by Danielle M. Rosenberg on Jun 14, 2018 Uncategorized
This happened to Rachel Zients Schinderman, whose father died when she was four. As an adult she was adopted by her stepfather, which triggered the reissue of her birth certificate to replace her father's name with her stepfather's. This was an emotional experience for Schinderman. "No one could take my real father away from me, and someone else wanted to be there for me too," she tells me. Even so, the result strikes her as uncanny. "It is very strange to see [my stepfather's] name there and the age he would have been at the time of my birth." Schinderman understands why birth certificates get reissued upon adoption, but feels alienated by the bureaucratic requirement for such a change. "I just wish I had the option," she says.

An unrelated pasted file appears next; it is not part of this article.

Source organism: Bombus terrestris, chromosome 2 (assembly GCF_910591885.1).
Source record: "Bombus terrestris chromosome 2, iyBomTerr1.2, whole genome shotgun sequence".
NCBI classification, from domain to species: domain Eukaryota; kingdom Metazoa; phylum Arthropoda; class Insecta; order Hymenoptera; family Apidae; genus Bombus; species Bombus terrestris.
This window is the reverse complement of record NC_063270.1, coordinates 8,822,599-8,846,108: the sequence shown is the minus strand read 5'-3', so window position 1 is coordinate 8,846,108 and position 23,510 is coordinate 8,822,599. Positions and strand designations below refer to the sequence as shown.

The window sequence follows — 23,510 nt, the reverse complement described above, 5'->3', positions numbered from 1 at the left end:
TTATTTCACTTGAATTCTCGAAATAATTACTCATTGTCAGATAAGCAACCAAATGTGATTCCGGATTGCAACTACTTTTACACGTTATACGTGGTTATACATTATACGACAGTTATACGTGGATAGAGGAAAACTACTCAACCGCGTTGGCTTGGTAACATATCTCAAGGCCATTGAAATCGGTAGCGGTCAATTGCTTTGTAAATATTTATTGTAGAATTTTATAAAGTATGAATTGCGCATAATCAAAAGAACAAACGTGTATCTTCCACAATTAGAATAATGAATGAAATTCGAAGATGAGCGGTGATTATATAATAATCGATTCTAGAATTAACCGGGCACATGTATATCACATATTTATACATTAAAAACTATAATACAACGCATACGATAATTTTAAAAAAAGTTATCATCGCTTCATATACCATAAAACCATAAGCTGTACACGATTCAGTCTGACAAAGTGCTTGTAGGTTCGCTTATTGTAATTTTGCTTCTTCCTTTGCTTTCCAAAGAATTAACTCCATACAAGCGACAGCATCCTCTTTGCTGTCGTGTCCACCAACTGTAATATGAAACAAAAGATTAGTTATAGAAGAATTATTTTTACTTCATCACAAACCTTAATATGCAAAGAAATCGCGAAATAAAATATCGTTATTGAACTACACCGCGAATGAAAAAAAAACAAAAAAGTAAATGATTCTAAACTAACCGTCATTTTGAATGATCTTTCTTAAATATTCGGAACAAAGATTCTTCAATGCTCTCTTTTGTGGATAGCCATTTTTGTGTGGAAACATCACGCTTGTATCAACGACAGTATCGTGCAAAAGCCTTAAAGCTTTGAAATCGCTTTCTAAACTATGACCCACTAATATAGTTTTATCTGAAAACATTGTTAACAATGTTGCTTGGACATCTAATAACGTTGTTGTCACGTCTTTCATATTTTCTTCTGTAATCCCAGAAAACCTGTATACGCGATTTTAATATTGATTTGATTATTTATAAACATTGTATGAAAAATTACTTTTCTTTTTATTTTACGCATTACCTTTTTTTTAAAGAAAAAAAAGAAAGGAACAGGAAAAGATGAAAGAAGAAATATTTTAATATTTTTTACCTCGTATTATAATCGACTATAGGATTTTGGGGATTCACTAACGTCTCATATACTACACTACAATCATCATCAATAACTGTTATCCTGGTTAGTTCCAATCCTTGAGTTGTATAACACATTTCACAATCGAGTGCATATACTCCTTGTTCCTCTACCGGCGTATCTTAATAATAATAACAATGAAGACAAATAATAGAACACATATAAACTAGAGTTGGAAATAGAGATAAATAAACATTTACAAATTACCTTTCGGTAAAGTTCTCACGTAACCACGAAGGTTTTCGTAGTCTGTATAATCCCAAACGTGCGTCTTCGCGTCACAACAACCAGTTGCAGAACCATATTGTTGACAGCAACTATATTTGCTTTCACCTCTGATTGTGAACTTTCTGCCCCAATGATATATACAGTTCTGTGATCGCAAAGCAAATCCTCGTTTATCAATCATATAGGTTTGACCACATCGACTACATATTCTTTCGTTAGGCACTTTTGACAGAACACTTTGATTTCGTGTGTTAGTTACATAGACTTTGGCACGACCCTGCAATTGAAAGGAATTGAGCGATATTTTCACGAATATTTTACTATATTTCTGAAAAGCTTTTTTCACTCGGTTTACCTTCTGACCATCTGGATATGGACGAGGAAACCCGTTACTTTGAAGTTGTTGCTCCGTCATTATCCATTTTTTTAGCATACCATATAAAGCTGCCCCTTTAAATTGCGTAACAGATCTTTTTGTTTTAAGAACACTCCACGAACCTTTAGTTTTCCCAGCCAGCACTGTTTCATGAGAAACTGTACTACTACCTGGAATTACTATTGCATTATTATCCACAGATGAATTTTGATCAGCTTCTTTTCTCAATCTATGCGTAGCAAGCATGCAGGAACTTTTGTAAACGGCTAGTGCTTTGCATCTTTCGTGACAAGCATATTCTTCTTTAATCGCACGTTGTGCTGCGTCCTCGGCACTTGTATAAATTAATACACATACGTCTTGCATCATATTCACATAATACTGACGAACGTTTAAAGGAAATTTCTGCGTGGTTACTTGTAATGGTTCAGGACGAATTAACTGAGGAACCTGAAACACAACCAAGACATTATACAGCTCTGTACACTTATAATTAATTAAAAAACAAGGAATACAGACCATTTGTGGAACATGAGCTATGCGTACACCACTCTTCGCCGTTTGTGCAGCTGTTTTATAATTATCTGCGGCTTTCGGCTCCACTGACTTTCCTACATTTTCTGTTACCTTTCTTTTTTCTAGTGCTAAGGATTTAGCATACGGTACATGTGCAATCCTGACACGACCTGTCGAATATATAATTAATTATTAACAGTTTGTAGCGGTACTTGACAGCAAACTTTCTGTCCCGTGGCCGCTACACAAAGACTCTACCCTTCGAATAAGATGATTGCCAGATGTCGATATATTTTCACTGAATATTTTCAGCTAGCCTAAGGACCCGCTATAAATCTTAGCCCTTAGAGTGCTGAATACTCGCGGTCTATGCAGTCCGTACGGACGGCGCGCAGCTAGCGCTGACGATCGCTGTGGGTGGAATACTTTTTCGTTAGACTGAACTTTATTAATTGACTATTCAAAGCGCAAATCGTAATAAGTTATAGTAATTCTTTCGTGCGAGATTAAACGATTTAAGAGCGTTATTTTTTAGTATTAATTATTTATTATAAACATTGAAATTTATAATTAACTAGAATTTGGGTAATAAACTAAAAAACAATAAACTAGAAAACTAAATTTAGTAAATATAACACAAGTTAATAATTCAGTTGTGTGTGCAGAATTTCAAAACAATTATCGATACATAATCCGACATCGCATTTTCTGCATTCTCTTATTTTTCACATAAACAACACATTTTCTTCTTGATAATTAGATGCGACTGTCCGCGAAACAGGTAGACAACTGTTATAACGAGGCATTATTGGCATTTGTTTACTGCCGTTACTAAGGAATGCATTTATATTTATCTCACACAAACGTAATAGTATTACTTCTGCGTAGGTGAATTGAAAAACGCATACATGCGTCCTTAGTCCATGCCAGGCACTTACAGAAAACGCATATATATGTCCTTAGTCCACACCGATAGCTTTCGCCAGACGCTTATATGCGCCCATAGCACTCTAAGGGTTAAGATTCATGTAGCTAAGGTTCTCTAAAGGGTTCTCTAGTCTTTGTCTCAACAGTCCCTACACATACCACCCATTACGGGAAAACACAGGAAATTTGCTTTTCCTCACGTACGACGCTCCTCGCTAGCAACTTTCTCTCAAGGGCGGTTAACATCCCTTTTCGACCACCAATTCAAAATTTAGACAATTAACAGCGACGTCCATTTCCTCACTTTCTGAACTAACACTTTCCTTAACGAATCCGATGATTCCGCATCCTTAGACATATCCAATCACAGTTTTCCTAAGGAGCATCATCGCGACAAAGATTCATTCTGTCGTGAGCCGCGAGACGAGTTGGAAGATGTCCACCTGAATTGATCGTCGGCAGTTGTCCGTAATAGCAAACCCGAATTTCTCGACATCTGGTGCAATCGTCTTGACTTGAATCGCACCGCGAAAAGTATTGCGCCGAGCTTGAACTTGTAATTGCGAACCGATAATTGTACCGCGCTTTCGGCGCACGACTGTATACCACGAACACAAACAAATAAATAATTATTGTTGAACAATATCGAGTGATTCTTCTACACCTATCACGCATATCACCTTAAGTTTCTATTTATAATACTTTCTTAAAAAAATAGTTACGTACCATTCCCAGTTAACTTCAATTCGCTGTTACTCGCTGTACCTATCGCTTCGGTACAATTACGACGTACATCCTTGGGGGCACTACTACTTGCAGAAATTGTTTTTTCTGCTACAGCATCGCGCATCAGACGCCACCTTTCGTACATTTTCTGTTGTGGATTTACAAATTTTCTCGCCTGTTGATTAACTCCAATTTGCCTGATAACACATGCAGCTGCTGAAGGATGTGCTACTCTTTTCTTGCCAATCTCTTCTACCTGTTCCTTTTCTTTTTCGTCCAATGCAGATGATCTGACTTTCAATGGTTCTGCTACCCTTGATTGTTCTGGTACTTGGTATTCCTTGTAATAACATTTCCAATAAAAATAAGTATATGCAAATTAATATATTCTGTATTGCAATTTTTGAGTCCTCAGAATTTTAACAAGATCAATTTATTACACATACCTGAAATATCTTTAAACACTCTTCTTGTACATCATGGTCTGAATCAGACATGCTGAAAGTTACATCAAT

But it's not always easy to find the document. That situation is especially acute for displaced people. Birth certificates are important for family reunification. Children born in refugee camps face the prospect of becoming stateless if they can't prove their parentage, and thus where they can claim nationality. This is tricky for Syrians in Turkey, for instance, as Syrian citizenship passes down through the father, and details of the father aren't always known.